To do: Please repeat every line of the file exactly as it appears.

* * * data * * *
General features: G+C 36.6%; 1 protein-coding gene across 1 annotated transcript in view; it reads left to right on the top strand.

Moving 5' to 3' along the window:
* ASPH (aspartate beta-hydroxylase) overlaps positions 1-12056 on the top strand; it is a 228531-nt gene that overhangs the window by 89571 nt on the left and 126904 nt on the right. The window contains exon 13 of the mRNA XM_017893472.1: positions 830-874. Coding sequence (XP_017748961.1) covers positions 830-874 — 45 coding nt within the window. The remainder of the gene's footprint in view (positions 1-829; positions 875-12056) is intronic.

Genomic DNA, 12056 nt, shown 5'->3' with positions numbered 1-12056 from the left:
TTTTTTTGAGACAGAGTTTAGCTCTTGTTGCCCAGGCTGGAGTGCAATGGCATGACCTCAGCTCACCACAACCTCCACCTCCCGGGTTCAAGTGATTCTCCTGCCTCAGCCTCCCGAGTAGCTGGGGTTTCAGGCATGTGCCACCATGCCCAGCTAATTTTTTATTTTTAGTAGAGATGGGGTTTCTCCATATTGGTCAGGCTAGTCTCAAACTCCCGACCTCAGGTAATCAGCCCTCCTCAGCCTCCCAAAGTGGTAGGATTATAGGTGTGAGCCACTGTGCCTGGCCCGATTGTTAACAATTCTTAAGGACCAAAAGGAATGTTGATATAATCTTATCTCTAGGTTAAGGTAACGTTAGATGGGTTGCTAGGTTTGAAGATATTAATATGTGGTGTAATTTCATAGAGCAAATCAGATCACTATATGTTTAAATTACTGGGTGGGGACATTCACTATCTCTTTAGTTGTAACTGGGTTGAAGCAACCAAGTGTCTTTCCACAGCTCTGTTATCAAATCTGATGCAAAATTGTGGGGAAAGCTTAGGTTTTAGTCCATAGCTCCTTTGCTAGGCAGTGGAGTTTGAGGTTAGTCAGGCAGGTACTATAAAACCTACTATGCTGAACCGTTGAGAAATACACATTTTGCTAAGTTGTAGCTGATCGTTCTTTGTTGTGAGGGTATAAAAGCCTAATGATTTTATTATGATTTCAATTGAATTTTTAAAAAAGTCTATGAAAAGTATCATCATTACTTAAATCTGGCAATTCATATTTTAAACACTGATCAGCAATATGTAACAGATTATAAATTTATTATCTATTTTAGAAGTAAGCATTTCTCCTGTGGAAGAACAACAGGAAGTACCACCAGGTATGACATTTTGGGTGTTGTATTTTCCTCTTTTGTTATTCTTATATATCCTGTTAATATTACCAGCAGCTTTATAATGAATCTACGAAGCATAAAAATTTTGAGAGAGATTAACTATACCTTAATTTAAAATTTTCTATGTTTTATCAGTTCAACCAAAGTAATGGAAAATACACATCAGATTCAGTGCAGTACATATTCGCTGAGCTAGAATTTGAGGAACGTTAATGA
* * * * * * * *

General features: G+C 36.6%; 1 protein-coding gene across 1 annotated transcript in view; it reads left to right on the top strand.

Moving 5' to 3' along the window:
* ASPH (aspartate beta-hydroxylase) overlaps positions 1-12056 on the top strand; it is a 228531-nt gene that overhangs the window by 89571 nt on the left and 126904 nt on the right. The window contains exon 13 of the mRNA XM_017893472.1: positions 830-874. Coding sequence (XP_017748961.1) covers positions 830-874 — 45 coding nt within the window. The remainder of the gene's footprint in view (positions 1-829; positions 875-12056) is intronic.

Genomic DNA, 12056 nt, shown 5'->3' with positions numbered 1-12056 from the left:
TTTTTTTGAGACAGAGTTTAGCTCTTGTTGCCCAGGCTGGAGTGCAATGGCATGACCTCAGCTCACCACAACCTCCACCTCCCGGGTTCAAGTGATTCTCCTGCCTCAGCCTCCCGAGTAGCTGGGGTTTCAGGCATGTGCCACCATGCCCAGCTAATTTTTTATTTTTAGTAGAGATGGGGTTTCTCCATATTGGTCAGGCTAGTCTCAAACTCCCGACCTCAGGTAATCAGCCCTCCTCAGCCTCCCAAAGTGGTAGGATTATAGGTGTGAGCCACTGTGCCTGGCCCGATTGTTAACAATTCTTAAGGACCAAAAGGAATGTTGATATAATCTTATCTCTAGGTTAAGGTAACGTTAGATGGGTTGCTAGGTTTGAAGATATTAATATGTGGTGTAATTTCATAGAGCAAATCAGATCACTATATGTTTAAATTACTGGGTGGGGACATTCACTATCTCTTTAGTTGTAACTGGGTTGAAGCAACCAAGTGTCTTTCCACAGCTCTGTTATCAAATCTGATGCAAAATTGTGGGGAAAGCTTAGGTTTTAGTCCATAGCTCCTTTGCTAGGCAGTGGAGTTTGAGGTTAGTCAGGCAGGTACTATAAAACCTACTATGCTGAACCGTTGAGAAATACACATTTTGCTAAGTTGTAGCTGATCGTTCTTTGTTGTGAGGGTATAAAAGCCTAATGATTTTATTATGATTTCAATTGAATTTTTAAAAAAGTCTATGAAAAGTATCATCATTACTTAAATCTGGCAATTCATATTTTAAACACTGATCAGCAATATGTAACAGATTATAAATTTATTATCTATTTTAGAAGTAAGCATTTCTCCTGTGGAAGAACAACAGGAAGTACCACCAGGTATGACATTTTGGGTGTTGTATTTTCCTCTTTTGTTATTCTTATATATCCTGTTAATATTACCAGCAGCTTTATAATGAATCTACGAAGCATAAAAATTTTGAGAGAGATTAACTATACCTTAATTTAAAATTTTCTATGTTTTATCAGTTCAACCAAAGTAATGGAAAATACACATCAGATTCAGTGCAGTACATATTCGCTGAGCTAGAATTTGAGGAACGTTAATGA